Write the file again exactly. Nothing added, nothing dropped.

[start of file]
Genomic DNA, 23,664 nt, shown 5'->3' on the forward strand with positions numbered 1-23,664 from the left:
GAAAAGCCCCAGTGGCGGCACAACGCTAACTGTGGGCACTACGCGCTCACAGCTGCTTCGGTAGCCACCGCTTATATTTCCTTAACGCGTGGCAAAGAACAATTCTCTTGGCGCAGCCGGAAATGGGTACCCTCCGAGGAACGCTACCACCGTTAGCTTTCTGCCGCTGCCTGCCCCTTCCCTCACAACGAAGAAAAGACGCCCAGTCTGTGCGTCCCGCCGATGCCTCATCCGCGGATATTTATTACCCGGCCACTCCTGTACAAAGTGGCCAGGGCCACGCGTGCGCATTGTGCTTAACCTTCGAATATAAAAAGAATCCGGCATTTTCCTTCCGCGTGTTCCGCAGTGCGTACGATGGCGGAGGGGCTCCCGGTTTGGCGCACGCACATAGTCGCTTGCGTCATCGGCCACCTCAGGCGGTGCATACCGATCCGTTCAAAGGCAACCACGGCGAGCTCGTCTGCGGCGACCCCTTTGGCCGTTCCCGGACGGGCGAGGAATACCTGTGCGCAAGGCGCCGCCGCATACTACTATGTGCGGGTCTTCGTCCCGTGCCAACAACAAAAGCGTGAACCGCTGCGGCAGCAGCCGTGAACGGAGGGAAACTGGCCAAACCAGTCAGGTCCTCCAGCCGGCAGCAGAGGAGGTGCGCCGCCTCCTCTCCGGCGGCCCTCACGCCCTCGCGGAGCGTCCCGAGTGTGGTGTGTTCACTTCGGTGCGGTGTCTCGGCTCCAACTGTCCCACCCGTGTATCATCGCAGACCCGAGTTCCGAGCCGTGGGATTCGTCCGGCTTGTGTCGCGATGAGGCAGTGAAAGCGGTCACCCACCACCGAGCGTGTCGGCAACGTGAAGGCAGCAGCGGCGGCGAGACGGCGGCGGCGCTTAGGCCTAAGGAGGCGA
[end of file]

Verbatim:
Genomic DNA, 23,664 nt, shown 5'->3' on the forward strand with positions numbered 1-23,664 from the left:
GAAAAGCCCCAGTGGCGGCACAACGCTAACTGTGGGCACTACGCGCTCACAGCTGCTTCGGTAGCCACCGCTTATATTTCCTTAACGCGTGGCAAAGAACAATTCTCTTGGCGCAGCCGGAAATGGGTACCCTCCGAGGAACGCTACCACCGTTAGCTTTCTGCCGCTGCCTGCCCCTTCCCTCACAACGAAGAAAAGACGCCCAGTCTGTGCGTCCCGCCGATGCCTCATCCGCGGATATTTATTACCCGGCCACTCCTGTACAAAGTGGCCAGGGCCACGCGTGCGCATTGTGCTTAACCTTCGAATATAAAAAGAATCCGGCATTTTCCTTCCGCGTGTTCCGCAGTGCGTACGATGGCGGAGGGGCTCCCGGTTTGGCGCACGCACATAGTCGCTTGCGTCATCGGCCACCTCAGGCGGTGCATACCGATCCGTTCAAAGGCAACCACGGCGAGCTCGTCTGCGGCGACCCCTTTGGCCGTTCCCGGACGGGCGAGGAATACCTGTGCGCAAGGCGCCGCCGCATACTACTATGTGCGGGTCTTCGTCCCGTGCCAACAACAAAAGCGTGAACCGCTGCGGCAGCAGCCGTGAACGGAGGGAAACTGGCCAAACCAGTCAGGTCCTCCAGCCGGCAGCAGAGGAGGTGCGCCGCCTCCTCTCCGGCGGCCCTCACGCCCTCGCGGAGCGTCCCGAGTGTGGTGTGTTCACTTCGGTGCGGTGTCTCGGCTCCAACTGTCCCACCCGTGTATCATCGCAGACCCGAGTTCCGAGCCGTGGGATTCGTCCGGCTTGTGTCGCGATGAGGCAGTGAAAGCGGTCACCCACCACCGAGCGTGTCGGCAACGTGAAGGCAGCAGCGGCGGCGAGACGGCGGCGGCGCTTAGGCCTAAGGAGGCGA